Item at Antiques Roadshow Breaks Appraisal Record

© Jeff Dunn, WGBH 2011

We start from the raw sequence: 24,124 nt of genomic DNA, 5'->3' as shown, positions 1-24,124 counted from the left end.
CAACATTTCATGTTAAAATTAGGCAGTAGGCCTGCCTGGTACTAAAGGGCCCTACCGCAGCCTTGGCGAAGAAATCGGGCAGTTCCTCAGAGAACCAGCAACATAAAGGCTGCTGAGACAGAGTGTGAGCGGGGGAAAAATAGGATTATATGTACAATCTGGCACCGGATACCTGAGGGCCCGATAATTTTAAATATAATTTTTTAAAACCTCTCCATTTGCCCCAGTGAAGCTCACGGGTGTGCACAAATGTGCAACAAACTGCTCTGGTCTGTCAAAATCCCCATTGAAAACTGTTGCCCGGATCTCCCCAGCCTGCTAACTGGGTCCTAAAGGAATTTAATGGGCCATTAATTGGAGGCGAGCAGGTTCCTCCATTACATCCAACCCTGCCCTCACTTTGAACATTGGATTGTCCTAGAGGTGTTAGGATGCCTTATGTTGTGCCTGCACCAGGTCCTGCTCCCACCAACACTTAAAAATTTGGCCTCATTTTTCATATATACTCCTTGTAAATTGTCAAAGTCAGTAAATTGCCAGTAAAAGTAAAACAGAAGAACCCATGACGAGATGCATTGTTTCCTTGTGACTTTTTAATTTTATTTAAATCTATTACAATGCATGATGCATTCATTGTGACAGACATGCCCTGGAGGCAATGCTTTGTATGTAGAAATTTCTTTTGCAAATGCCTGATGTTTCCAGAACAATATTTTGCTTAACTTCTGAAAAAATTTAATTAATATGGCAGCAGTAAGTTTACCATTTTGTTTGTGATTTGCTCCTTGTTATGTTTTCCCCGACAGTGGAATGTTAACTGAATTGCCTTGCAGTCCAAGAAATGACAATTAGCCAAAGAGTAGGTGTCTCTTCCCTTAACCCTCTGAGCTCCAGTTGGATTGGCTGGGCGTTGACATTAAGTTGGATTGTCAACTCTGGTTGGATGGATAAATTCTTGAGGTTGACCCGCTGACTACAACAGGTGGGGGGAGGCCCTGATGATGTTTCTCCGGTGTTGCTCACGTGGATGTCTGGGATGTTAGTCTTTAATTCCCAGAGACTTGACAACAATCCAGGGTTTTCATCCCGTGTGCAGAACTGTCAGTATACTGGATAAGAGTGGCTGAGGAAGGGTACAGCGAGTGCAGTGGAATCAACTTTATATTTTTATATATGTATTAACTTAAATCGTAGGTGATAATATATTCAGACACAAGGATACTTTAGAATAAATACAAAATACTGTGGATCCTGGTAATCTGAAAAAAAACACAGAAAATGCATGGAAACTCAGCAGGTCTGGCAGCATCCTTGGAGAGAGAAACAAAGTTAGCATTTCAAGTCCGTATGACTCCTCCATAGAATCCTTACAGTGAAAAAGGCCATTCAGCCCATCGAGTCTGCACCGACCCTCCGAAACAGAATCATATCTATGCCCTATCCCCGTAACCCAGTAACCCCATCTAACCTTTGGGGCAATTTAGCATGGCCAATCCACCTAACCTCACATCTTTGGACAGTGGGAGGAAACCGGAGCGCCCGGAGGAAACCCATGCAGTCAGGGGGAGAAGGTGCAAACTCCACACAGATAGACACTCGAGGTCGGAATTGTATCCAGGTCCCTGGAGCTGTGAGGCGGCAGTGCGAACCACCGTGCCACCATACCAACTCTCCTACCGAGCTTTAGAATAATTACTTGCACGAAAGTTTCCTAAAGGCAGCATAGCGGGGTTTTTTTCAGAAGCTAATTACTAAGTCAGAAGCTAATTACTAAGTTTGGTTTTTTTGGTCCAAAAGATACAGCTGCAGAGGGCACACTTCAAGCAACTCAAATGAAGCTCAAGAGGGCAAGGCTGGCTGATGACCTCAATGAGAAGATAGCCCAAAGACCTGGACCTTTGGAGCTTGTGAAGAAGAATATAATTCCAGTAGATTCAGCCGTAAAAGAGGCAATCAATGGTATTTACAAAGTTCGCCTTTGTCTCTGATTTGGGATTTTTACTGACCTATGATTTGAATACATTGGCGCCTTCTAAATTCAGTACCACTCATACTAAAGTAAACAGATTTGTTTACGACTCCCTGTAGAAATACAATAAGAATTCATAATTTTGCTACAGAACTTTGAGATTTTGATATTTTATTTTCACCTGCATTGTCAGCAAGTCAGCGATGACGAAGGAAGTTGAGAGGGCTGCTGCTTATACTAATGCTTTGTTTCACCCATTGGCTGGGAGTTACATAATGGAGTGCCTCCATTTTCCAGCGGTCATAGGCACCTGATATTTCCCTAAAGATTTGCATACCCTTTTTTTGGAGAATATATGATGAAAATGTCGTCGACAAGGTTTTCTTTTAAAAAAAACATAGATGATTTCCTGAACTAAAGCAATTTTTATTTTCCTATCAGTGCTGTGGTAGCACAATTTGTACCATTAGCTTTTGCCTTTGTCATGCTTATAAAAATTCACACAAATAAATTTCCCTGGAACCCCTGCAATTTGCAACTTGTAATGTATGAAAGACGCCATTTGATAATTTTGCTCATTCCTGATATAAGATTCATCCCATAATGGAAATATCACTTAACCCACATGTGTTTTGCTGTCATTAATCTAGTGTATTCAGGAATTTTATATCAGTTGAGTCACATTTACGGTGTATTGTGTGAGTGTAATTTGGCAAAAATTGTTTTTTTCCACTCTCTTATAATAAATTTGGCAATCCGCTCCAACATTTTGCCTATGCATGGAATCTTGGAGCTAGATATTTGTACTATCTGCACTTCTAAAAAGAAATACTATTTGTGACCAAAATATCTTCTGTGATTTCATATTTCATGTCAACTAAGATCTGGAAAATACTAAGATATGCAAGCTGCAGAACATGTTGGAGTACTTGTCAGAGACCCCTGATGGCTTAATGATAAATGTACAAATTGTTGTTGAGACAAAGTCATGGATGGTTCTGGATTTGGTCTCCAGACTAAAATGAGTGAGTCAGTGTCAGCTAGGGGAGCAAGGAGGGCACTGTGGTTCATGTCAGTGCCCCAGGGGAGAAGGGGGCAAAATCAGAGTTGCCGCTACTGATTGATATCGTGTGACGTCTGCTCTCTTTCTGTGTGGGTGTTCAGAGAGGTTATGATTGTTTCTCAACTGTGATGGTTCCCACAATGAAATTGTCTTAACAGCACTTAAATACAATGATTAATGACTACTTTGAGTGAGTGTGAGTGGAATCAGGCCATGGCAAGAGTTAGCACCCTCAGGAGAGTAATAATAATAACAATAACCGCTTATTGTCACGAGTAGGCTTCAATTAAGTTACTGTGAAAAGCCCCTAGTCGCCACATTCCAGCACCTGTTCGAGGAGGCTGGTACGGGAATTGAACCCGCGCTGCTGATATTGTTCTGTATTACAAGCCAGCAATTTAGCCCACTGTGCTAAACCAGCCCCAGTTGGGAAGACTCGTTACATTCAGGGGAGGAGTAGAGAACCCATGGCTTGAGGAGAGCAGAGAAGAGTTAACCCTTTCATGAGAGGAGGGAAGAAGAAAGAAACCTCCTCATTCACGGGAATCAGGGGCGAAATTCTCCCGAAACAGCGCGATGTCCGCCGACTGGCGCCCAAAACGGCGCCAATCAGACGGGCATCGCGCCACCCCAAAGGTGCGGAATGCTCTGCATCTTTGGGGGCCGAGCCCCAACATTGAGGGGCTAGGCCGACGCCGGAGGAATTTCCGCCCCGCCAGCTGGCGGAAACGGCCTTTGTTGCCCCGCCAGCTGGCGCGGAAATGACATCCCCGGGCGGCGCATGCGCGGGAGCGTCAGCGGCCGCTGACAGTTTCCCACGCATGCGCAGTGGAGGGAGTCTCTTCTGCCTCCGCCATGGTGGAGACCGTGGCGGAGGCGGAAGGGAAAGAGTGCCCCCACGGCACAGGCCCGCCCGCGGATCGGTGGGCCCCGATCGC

The Antiques Roadshow rolled into Tulsa this weekend and history was made! The most expensive item in the show's 16 year history walked right through the doors of the Tulsa Convention Center."Tulsa is famous, a Roadshow record," says Roadshow Executive Producer Marsha Bemko.History was made, records were broken and jaws were dropping. A man is walking away a millionaire this weekend. He came to the Tulsa Convention Center with a set of cups he's had since the 1970's. He soon found out his 5 Chinese carved cups, made of rhinoceros horn, are his retirement package. "That are worth between $1,000,000 and $1,500,000," says appraiser Lark Mason. For his safety we are not identifying the big winner, but his find puts Tulsa on top. "As each one came out of the box my jaw started to drop a little more and that of at my colleagues eyes and their jaws dropped as well," says Mason. Never in the 16 year history of Antiques Roadshow has there ever been a more expensive item appraised. Mason had the good fortune to tell the owner he was a millionaire."I was hoping he wasn't going to collapse but he said that he was glad that he didn't need his inhaler," says Mason. "You clearly could even see, in the tape that I was watching, the color rush over his face," says producer Bemko.Mason says the million dollar cups were given as gifts to wealthy people for special occasions in the late 17th to early 18th centuries.During that time it was thought that rhinoceros horn had special powers. What makes them so valuable today is china's power and stance in the world. "We had not had a million dollar find until last season we found some jade in Raleigh now Tulsa, you are the top dogs now," says the show's host Mark Walberg. "Top Dogs" is sure to be a title Tulsans are proud to hold.Its safe to say none of the Roadshow crew knew they would be breaking records in Green Country."I certainly wasn't expecting this in Tulsa, Oklahoma," says Mason. "Although Tulsa is a wonderful place and now it's even more wonderful as far as I'm concerned.""I am no longer surprise by what I'm going to find anywhere, but yeah okay a little surprised to find it in Tulsa, but delighted," says Bemko.The last time the Roadshow was in Tulsa was nearly ten years ago, hopefully with the big find this weekend they will visit us a little sooner. {}{}{} {}Producers tell us Tulsa's record breaking show will air on PBS some time early next year.

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